Acquired Immune Deficiency System (AIDS)
Definition and Overview:
Acquired immune deficiency syndrome (AIDS) is a chronic and life disease caused by a virus called the human immunodeficiency virus (HIV). This virus slowly destroys cells of the body’s immune system making the person with the disease more susceptible to infection and severe complications. The term AIDS is used to represent these later stages of infection when diseases are harder to combat. Since its recognition as a condition in 1981 AIDS has killed more than 25 million people throughout the world.
Causes and Symptoms:
HIV when inside the body invades a certain type of cell called a CD4 lymphocyte. Upon entry into CD4, the HIV inserts its own genetic material. The host CD4 lymphocyte then makes new copies of the HIV virus and releases more HIV into the body. With this process billions of virus particles are made each day, and the number of white blood cells in the body begins to fall. When the amount of white blood cells falls low enough, the body is more susceptible to disease, and this leads to the complications seen in AIDS.
HIV is spread by unprotected sexual contact, sharing vaginal or seminal secretions and sharing sexual devices. It is very important to use condoms. The virus can also be transmitted by coming into contact with infected blood and by blood transfusion. It is also transmitted by sharing needles, for drug or other purposes. HIV can be transmitted from an infected mother to her child during childbirth or through breastfeeding. It is always important to take special care when dealing with HIV and its transmission, be it using clean needles, seeking professional advice on being pregnant with HIV, or having an infected sexual partner.
Symptoms of HIV infection include flu-like feelings about six weeks after infection as your body attempts to fight the virus. The symptoms of AIDS come much later in the disease, usually 8-10 years, and they include complications of diseases that are not seen in healthy people. They arise as a result of a weakened immune system and are called opportunistic infection. They are very common in people with AIDS and can affect almost all parts of the body ranging from rare cancers, to bacterial infections, to parasites. People with AIDS will also have symptoms of infection such as fever, chills, weight loss, and weakness.
The Centers for Disease Control (CDC) has defined AIDS to include a positive test for the virus in the blood accompanied by CD4 lymphocyte counts of 200 cells per milliliter of blood or less, and at least one opportunistic infection. Opportunistic infections are many but two of the more common ones include pneumonia and tuberculosis (bacterial infection of the lungs). The person will also be more susceptible to parasitic infection. Lastly AIDS patients can also acquire dementia, and rare types of cancers.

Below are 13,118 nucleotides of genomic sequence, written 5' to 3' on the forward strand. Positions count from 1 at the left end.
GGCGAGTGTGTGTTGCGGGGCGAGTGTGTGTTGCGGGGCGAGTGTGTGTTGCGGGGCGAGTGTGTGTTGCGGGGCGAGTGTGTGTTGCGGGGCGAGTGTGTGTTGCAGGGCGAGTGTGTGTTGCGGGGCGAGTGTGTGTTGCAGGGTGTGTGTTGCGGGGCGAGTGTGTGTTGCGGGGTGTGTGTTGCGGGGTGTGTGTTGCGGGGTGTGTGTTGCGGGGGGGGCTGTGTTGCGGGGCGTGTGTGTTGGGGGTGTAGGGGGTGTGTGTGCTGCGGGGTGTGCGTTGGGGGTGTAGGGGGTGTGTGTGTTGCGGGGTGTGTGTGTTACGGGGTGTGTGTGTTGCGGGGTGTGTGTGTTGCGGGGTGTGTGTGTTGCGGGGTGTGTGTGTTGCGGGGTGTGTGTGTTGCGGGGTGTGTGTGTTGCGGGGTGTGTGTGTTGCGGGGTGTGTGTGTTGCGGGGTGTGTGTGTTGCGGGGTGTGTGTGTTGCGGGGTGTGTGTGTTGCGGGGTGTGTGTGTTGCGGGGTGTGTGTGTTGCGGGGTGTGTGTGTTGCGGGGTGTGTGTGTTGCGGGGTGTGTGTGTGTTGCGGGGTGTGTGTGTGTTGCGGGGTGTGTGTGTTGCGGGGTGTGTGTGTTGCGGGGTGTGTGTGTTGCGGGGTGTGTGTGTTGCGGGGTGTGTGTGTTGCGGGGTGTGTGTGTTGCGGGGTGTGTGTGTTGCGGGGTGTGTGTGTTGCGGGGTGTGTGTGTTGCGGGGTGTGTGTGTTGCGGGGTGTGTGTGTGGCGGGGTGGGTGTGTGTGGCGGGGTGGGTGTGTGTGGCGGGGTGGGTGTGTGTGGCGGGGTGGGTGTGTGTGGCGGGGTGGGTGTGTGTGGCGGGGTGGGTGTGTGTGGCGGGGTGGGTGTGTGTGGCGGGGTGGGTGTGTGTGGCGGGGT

Treatment and Prognosis:
When HIV was first identified there were not many drugs on the market that could treat the disease. Since then many different drugs have been developed and have helped extend and enhance quality of life. As of now HIV/AIDS infection is an incurable disease, but the drugs all help to slow its progression and damage to the body. The most popular drugs to use are called anti-retroviral, and they prevent the virus from inserting its genetic information into the host CD4 lymphocyte cell. Doctors recommend taking at least three of these anti-retroviral drugs at a time. The program of treatment is called the highly active antiretroviral therapy or HAART. The goal of the regimen is to keep the amount of virus in the body as low as possible for as long as possible. These drugs have been very effective in reducing the rapid acquisition of AIDS complications. They are, however, very expensive and can have their own complications. The complication can include bone marrow suppression, nausea, vomiting, nightmares, birth defects, fatigue, diabetes, abnormal fat deposition, trouble concentrating, dizziness, and sleepiness. There are many new drugs in development that attempt to lessen the side effects.
The rate of disease progression can vary anywhere from two weeks to over 20 years, in the absence of drugs. When taking medication an HIV infected person can live a normal lifespan with proper management.
Because there is no cure for HIV/AIDS it is important to try and prevent transmission by avoiding contact with infected fluids such as blood, seminal/vaginal fluid, and breast milk. It is important to know whether or not a potential sexual partner is infected. Also because there is a period of time when HIV infection is undetectable it is important to always use a latex condom, if you don’t know the HIV status of a partner. When using needles it is important to use a new clean one every time and to never share or accept a used needle.